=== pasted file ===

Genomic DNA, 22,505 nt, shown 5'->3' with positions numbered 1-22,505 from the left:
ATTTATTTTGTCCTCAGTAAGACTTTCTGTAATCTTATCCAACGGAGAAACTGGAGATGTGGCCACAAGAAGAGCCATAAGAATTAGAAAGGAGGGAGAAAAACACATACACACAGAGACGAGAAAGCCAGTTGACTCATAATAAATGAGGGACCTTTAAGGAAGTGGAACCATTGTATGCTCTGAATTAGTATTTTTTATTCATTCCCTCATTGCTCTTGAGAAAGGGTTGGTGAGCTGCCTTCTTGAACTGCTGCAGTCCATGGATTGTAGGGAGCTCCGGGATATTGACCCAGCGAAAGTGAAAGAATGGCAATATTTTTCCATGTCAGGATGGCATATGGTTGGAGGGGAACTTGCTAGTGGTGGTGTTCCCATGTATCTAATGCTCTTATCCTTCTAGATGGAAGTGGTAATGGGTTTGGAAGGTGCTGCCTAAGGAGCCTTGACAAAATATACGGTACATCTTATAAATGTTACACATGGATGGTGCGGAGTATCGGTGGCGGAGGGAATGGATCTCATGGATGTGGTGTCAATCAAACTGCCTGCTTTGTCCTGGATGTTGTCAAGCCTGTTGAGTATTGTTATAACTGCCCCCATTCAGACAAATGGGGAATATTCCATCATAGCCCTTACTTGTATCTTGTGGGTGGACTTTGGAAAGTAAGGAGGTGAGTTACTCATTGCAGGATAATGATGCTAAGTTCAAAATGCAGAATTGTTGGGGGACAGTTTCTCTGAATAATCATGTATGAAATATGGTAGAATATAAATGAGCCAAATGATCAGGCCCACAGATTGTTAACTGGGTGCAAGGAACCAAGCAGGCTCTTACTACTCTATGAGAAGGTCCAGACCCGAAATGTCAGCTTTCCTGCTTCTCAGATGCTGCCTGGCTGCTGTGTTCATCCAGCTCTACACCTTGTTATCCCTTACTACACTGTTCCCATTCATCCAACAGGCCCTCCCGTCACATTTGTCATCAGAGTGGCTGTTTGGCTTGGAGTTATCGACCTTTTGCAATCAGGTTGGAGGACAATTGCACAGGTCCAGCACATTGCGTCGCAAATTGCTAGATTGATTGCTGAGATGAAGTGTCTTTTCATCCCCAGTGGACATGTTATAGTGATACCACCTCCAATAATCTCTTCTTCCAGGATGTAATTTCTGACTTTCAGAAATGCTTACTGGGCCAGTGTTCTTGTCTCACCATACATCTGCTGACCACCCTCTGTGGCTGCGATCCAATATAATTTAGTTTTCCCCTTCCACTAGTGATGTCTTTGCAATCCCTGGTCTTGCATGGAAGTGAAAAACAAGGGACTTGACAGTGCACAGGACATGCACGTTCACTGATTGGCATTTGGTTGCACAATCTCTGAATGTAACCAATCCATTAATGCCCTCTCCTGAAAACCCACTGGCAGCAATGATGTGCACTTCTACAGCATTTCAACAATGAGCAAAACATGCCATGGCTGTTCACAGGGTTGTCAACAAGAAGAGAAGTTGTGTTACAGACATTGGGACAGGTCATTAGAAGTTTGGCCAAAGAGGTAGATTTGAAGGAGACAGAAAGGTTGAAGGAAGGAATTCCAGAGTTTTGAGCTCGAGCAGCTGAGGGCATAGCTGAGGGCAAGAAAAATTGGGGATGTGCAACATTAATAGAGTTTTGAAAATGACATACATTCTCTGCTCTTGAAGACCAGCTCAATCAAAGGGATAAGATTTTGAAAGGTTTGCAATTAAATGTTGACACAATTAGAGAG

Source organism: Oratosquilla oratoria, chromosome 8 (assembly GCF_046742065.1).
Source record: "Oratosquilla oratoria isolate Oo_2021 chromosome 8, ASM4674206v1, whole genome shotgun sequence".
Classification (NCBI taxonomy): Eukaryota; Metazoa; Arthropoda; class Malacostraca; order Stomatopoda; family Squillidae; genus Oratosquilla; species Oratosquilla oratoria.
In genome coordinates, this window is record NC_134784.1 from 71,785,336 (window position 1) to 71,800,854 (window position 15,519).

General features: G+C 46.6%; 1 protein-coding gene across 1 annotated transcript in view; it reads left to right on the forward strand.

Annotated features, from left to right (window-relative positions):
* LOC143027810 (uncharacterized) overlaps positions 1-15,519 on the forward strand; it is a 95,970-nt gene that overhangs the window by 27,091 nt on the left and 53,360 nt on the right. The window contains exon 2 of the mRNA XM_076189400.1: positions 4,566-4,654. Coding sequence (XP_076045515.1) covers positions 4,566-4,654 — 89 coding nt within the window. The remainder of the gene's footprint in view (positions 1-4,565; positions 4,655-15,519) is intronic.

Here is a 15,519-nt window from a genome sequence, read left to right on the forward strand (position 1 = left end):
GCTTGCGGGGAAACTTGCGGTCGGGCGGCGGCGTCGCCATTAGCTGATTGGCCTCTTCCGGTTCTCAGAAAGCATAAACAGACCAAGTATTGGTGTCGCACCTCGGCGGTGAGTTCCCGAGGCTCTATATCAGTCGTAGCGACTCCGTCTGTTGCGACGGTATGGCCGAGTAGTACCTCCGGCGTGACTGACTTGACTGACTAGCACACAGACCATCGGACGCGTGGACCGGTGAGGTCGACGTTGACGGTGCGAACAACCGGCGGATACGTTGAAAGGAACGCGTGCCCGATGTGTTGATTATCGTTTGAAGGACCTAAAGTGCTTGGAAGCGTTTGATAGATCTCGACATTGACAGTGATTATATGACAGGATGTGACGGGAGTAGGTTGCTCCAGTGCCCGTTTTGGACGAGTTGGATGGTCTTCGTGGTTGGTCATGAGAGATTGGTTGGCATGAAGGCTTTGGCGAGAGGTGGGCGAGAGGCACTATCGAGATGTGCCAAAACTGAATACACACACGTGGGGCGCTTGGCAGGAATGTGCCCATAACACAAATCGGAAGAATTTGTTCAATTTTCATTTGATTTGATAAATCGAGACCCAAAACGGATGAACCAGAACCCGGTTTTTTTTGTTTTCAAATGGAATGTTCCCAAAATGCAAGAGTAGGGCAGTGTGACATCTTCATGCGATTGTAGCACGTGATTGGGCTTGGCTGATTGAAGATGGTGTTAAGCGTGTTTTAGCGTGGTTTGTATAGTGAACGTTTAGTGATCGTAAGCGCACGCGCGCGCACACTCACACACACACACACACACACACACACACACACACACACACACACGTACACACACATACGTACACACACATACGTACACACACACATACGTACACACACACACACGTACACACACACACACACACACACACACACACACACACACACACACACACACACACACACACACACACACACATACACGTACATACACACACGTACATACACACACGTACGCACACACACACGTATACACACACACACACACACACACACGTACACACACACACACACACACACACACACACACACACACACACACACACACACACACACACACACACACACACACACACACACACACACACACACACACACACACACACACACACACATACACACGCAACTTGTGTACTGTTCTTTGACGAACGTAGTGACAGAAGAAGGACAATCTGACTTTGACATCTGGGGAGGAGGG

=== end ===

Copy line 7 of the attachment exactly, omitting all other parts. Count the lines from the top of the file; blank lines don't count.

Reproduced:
General features: G+C 46.6%; 1 protein-coding gene across 1 annotated transcript in view; it reads left to right on the forward strand.